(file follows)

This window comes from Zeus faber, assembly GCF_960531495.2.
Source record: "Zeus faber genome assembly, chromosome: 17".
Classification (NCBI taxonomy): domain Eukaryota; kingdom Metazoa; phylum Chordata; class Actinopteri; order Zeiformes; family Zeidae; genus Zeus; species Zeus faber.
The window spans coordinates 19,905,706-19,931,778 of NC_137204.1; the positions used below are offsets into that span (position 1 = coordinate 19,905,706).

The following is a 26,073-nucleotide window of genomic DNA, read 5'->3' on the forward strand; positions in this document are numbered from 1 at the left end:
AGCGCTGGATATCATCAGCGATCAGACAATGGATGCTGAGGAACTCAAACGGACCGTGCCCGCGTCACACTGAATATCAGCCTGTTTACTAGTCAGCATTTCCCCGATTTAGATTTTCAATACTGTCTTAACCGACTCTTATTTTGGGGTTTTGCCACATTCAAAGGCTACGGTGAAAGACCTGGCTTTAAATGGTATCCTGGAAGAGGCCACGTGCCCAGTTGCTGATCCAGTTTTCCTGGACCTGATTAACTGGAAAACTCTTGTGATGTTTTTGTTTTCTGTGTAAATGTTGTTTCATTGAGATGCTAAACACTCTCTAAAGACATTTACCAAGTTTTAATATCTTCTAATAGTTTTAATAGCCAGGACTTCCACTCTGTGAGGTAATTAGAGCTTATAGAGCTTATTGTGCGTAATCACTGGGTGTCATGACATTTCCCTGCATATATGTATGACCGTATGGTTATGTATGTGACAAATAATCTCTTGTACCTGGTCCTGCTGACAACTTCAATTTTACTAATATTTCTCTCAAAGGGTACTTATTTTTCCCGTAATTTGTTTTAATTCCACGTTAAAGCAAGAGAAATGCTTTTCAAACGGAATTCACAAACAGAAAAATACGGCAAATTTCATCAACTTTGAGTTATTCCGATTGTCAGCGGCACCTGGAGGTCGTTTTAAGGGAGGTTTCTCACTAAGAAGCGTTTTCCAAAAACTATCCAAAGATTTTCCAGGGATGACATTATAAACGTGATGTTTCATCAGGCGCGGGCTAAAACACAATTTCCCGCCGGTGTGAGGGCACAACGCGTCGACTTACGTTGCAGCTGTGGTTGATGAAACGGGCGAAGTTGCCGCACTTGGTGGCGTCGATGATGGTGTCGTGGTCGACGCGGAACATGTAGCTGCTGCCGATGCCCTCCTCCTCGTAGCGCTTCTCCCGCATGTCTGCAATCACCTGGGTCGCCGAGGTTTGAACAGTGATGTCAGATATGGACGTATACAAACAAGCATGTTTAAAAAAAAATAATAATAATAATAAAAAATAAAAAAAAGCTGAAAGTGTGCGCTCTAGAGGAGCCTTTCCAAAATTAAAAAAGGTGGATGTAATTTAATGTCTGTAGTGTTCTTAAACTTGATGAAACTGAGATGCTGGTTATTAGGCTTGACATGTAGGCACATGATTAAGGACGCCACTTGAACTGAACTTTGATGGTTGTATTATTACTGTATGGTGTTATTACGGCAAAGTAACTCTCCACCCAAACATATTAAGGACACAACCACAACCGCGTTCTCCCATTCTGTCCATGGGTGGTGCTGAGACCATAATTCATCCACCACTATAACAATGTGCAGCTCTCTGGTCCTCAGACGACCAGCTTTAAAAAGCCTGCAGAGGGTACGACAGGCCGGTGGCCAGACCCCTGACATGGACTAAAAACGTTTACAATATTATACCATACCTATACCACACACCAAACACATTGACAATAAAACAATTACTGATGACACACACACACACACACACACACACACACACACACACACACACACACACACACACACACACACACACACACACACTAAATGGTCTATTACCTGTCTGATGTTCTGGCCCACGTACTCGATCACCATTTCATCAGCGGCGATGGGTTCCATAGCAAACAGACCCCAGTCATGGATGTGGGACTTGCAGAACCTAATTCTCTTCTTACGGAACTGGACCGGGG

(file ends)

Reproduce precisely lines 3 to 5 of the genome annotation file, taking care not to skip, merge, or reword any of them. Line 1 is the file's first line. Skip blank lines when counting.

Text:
Classification (NCBI taxonomy): domain Eukaryota; kingdom Metazoa; phylum Chordata; class Actinopteri; order Zeiformes; family Zeidae; genus Zeus; species Zeus faber.
The window spans coordinates 19,905,706-19,931,778 of NC_137204.1; the positions used below are offsets into that span (position 1 = coordinate 19,905,706).

The following is a 26,073-nucleotide window of genomic DNA, read 5'->3' on the forward strand; positions in this document are numbered from 1 at the left end: